A speaking tube or voicepipe is a device based on two cones connected by an air pipe through which speech can be transmitted over an extended distance. While its most common use was in intra-ship communications, the principle was also used in affluent[vague] homes and offices of the 19th century, as well as expensive[vague] automobiles, military aircraft, and even locomotives. For most purposes, the device was outmoded by the telephone and its widespread adoption. This device was also known as a "megaphone", but that use has since become superseded.
Early voicepipes consisted of two cones, of wood or metal, one end shaped to fit the speaker's mouth, connected to the other which was flared to amplify the sound (specifically to match the impedance of the tube to that of the open room). Later designs of the voicepipe inserted a removable cork-mounted whistle, which could be sounded by blowing into the tube from the other end. On naval vessels, this created a distinctive sound associated with urgent intra-ship communication on old warships. The sound of the whistle would summon the listener, who would remove the whistle and answer the call.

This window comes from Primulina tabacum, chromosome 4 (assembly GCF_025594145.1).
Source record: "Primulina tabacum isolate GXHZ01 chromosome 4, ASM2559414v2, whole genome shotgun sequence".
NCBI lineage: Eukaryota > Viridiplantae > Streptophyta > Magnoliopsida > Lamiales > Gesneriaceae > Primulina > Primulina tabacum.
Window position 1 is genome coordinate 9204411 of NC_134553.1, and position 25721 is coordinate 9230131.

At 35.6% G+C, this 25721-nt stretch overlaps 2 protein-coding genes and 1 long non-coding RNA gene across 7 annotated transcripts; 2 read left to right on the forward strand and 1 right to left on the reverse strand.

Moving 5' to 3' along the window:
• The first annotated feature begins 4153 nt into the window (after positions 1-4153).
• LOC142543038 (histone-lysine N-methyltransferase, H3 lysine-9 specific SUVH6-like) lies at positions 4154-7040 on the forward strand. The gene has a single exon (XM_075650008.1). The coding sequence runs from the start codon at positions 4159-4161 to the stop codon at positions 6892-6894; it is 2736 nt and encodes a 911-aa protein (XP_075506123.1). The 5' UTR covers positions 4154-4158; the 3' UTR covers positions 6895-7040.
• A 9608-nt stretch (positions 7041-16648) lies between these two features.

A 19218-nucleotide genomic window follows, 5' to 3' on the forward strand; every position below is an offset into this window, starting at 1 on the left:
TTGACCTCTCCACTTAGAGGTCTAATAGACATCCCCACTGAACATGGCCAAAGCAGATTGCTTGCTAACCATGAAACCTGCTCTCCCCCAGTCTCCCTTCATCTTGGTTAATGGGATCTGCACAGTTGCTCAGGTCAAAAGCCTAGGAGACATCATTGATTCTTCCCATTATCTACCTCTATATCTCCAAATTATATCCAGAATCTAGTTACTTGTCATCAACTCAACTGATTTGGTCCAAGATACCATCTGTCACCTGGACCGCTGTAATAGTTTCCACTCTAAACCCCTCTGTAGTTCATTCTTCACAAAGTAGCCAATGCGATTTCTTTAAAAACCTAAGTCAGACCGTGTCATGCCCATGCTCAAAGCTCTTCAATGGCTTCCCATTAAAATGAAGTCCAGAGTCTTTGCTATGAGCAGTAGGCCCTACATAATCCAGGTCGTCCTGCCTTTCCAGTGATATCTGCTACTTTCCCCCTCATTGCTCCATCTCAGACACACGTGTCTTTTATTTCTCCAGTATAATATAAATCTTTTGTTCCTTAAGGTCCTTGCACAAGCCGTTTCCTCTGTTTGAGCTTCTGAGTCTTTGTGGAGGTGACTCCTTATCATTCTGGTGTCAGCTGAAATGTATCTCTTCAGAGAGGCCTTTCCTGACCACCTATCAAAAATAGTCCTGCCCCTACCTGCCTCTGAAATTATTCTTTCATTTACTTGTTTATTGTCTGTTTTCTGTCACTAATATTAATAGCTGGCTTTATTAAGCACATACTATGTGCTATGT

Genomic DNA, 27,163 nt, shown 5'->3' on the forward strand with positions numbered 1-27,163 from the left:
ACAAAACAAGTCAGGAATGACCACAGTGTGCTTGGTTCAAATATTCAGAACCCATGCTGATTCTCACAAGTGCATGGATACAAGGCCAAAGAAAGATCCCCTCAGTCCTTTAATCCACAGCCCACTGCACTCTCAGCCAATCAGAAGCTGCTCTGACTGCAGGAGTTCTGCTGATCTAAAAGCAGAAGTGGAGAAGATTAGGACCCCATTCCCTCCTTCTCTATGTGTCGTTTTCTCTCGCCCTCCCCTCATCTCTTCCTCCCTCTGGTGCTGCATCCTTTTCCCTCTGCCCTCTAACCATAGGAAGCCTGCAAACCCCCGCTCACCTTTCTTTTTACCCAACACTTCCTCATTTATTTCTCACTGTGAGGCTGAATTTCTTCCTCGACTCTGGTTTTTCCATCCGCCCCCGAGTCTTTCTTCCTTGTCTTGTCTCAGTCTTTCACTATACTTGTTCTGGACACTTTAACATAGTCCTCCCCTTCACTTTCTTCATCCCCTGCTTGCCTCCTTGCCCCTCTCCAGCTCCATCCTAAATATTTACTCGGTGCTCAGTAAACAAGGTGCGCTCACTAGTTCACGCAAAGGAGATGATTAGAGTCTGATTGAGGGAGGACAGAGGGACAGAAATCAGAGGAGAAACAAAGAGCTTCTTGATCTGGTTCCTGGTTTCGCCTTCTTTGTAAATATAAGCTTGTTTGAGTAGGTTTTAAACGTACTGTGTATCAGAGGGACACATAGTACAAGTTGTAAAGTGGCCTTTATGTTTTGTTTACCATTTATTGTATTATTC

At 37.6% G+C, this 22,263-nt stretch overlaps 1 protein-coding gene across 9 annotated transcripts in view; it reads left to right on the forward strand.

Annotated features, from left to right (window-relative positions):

Voice pipes could be used over distances as long as 300 feet (90 m). However, very long speaking tubes might use an electrical signalling device to indicate a call, as the large volume of air in the pipe would make it difficult to blow with enough pressure to sound a whistle at the far end. Despite this, a pipe with a larger internal diameter was desirable for longer runs as the signal loss is inversely proportional to the pipe's cross-sectional area.
Voicepipes have no switching mechanism and so, to provide multiple destinations, separate voicepipes with dedicated transit pipes have to be provided between all pairs of desired endpoints.
The technology continues to be used into the electronic age due to its reliability and low cost. Voice pipes are unaffected by a complete electrical power loss or by an Electromagnetic pulse. Warships built as late as the 1950s continued to incorporate voicepipes alongside more advanced technology.